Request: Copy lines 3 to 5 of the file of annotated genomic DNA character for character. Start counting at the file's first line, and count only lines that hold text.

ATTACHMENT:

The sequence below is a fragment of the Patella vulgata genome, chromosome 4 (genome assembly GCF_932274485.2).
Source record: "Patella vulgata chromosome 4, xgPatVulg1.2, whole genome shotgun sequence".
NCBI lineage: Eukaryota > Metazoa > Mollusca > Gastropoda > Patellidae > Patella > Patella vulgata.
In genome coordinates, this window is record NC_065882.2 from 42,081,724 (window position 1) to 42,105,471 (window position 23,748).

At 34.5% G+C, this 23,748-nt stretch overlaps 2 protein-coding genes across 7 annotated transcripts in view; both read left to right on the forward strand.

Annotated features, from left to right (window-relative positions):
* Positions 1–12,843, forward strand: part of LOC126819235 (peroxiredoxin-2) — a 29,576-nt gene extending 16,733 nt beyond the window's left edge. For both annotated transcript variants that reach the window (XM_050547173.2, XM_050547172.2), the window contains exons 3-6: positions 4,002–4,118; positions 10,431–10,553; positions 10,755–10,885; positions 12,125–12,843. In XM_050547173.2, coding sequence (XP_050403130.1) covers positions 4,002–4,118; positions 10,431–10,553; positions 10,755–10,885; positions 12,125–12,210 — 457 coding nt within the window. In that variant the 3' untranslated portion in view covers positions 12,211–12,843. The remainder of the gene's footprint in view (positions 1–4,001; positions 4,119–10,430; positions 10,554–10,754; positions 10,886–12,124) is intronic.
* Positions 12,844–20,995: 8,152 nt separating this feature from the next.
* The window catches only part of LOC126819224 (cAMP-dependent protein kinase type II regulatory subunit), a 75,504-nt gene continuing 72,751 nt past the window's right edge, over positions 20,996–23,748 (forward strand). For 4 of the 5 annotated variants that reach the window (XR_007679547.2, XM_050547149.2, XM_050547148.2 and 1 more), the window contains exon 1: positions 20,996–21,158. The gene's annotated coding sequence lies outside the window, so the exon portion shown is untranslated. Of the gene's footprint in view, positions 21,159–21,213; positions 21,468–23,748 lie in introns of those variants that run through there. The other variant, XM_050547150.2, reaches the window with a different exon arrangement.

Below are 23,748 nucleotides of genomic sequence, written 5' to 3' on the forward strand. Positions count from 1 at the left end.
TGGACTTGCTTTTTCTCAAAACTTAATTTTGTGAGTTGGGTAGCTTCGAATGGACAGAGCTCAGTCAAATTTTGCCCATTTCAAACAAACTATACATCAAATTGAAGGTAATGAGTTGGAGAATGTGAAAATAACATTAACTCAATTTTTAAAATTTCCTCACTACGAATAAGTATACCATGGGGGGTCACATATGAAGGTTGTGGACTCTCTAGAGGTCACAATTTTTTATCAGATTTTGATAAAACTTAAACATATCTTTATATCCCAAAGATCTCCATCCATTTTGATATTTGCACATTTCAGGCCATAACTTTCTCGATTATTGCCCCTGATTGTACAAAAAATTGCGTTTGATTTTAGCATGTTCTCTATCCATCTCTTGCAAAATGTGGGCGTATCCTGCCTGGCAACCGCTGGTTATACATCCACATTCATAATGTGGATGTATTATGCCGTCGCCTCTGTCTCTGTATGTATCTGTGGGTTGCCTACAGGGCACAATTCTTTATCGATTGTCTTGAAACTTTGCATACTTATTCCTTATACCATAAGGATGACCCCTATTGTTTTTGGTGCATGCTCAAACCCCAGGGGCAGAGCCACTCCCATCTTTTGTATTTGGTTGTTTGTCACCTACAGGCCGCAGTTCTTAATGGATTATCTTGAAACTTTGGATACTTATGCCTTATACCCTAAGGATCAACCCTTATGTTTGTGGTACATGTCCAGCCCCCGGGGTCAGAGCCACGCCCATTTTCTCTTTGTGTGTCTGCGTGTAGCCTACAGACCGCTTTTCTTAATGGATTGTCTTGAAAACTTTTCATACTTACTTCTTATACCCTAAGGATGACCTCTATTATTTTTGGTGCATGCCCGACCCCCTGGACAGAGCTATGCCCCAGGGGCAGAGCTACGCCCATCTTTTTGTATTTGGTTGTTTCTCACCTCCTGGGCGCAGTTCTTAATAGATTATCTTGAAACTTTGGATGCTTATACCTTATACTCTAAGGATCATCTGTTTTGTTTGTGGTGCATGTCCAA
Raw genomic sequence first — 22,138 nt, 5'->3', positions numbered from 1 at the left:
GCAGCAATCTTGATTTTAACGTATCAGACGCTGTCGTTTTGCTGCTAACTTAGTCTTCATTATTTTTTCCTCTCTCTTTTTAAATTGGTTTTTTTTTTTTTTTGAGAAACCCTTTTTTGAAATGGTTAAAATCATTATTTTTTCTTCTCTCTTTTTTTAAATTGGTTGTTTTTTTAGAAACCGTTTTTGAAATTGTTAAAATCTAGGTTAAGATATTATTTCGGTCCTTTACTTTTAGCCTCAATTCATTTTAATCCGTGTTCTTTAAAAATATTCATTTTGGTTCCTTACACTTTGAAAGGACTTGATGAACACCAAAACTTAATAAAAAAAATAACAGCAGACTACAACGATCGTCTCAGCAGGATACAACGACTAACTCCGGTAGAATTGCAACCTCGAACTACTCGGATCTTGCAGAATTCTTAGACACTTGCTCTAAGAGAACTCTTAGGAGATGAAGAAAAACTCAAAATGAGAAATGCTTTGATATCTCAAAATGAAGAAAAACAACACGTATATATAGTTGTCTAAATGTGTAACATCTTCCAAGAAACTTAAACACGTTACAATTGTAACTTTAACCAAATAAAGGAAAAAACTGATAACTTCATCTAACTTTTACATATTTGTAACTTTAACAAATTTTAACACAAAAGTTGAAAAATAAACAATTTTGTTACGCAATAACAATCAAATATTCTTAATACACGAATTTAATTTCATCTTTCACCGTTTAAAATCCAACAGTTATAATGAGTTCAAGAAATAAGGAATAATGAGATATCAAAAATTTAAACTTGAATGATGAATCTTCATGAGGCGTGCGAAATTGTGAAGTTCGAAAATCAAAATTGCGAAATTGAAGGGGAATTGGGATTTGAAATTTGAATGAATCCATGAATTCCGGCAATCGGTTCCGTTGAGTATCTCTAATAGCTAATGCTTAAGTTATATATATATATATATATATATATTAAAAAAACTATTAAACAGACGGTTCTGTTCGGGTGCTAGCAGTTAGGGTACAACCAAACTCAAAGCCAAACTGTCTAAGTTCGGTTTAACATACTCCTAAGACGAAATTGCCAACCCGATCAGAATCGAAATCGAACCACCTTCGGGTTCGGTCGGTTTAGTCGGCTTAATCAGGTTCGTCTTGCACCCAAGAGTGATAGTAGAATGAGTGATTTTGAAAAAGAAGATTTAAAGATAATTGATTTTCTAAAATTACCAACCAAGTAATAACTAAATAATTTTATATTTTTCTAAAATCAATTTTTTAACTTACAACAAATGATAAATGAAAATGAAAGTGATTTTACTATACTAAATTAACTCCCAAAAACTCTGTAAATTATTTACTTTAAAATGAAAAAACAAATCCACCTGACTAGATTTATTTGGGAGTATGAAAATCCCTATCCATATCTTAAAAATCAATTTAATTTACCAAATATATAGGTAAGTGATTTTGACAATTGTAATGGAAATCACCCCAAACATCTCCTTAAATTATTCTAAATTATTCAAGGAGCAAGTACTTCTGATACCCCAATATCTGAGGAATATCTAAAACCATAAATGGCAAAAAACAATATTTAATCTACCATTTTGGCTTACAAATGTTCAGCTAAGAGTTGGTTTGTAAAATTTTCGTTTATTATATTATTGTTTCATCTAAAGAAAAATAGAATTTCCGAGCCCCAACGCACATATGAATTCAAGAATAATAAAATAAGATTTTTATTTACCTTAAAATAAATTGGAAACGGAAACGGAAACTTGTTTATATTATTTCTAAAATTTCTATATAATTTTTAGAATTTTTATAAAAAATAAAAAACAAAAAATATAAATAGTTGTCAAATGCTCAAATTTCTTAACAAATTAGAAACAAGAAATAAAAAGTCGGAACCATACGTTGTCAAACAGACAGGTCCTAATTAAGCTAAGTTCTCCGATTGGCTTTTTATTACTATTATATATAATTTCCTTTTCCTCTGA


NCBI lineage: Eukaryota > Metazoa > Mollusca > Gastropoda > Patellidae > Patella > Patella vulgata.
In genome coordinates, this window is record NC_065882.2 from 42,081,724 (window position 1) to 42,105,471 (window position 23,748).

At 34.5% G+C, this 23,748-nt stretch overlaps 2 protein-coding genes across 7 annotated transcripts in view; both read left to right on the forward strand.